“We see sun grazers [comets that pass close to the sun] all the time, but most are only seen as they flare up very close to the sun. With this comet, we are able to study it from where it is currently, farther from the sun than Jupiter and about five times farther from the sun than Earth, until its closest approach to the Sun, called its perihelion, on November 28th.”

Researchers say that Comet ISON´s coma and tail, also known as its ℠entourage,´ have already started to form. The entourage consists of dust and gas that will continue to grow both in size and its reflected brilliance as Comet ISON moves ever closer to our Sun. Peak luminance will occur as the comet approaches its first solar close-up. This peak is expected to be exceptionally dramatic.

That is, of course, if Comet ISON doesn´t break up after cruising so close to the intense heat of our home star. If it survives this close encounter with the Sun, however, the experts say that it will put on an even brighter display as it departs.

“This is the fourth comet on which we have performed science observations and the farthest point from Earth from which we’ve tried to transmit data on a comet,” said Tim Larson, project manager for the Deep Impact spacecraft at NASA’s Jet Propulsion Laboratory in Pasadena, Calif.

Previous Deep Impact studies have performed close flybys on two other comets. The first flyby, on July 4, 2005, allowed the team to crash a probe craft onto Tempel 1. This first probe received world-wide attention and led to an unprecedented advance in comet science. Additionally, Deep Impact has performed scientific observations on two other comets, Garradd and now Comet ISON.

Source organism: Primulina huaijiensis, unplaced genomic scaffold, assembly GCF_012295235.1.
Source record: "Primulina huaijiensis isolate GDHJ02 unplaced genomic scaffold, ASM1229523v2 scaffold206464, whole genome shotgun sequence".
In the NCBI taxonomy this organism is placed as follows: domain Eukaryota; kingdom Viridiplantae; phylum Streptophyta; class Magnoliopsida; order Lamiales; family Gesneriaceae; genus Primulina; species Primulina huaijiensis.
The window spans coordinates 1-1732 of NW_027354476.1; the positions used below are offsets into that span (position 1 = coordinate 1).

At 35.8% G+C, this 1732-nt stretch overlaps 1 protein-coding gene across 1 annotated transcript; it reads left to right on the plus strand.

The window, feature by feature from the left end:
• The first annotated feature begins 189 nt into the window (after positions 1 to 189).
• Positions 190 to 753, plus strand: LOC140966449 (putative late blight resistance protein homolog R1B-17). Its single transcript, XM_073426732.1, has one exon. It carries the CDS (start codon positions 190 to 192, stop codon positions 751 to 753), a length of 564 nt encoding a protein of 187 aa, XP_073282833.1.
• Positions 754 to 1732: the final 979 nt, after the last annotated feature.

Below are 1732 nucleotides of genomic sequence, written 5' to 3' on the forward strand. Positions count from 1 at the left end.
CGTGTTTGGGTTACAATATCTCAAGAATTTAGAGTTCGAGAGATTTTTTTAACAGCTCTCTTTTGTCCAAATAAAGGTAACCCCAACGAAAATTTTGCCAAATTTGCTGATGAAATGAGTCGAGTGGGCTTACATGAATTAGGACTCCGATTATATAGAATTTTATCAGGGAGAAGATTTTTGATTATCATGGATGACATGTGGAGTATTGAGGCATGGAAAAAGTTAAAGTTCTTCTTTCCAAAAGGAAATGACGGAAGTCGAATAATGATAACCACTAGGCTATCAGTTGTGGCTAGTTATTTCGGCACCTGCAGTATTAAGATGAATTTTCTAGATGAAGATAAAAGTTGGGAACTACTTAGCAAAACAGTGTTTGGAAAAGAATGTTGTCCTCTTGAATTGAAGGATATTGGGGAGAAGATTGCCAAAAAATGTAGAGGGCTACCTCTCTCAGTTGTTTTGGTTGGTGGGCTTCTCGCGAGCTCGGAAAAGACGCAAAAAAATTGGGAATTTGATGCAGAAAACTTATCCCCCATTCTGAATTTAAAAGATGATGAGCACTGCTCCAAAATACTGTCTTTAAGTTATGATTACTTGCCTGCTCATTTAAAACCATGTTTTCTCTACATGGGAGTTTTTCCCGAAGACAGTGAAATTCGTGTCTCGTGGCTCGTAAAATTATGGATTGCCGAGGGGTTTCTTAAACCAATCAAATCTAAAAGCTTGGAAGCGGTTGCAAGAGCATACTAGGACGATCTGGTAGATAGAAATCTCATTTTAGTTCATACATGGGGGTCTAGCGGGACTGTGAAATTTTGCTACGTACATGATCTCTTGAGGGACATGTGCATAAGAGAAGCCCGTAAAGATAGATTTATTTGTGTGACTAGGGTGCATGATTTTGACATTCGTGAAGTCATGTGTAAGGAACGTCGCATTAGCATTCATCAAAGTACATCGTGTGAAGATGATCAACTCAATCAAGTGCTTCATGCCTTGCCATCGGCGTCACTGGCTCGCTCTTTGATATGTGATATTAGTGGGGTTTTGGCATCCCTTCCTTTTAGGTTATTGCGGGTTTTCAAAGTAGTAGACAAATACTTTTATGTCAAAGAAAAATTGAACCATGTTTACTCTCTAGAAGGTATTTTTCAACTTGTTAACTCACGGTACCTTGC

The research team has begun an imaging campaign for Comet ISON. The campaign is expected to yield infrared data, light curves and visible-light images. Looking for the curvature of light around the comet helps the researchers to determine its rotation rate. The movie of the comet was generated in this initial data collection campaign. Though the comet is still traveling through our outer solar system some 474 million miles from the sun, it has already become very active. The most recent reading collected last month showed that the tail of Comet ISON was already over 40,000 miles long.

As ISON will not pass any closer to Earth than 40 million miles on December 26 of this year, researchers have been quick to point out that the this comet poses absolutely no threat to Earth.

Comets are made up of varying amounts of dust and ice particles, leading many scientists to refer to them as “dirty snowballs.” The ice is comprised of both frozen gases and sometimes water. As comets near the Sun, the warmth helps to melt the “dirty snowball” and allows them to shed much of their frozen gas and dust in a process known as sublimation. It is this burning off of dust and gas that reflects sunlight and gives the comet its radiance as it passes by the sun.

In addition to the turkey, stuffing, mashed potatoes and fruit salad, Comet ISON promises to offer a spectacular treat this Thanksgiving for both seasoned astronomers and novice skygazers alike.


Source: Alan McStravick for redOrbit.com - Your Universe Online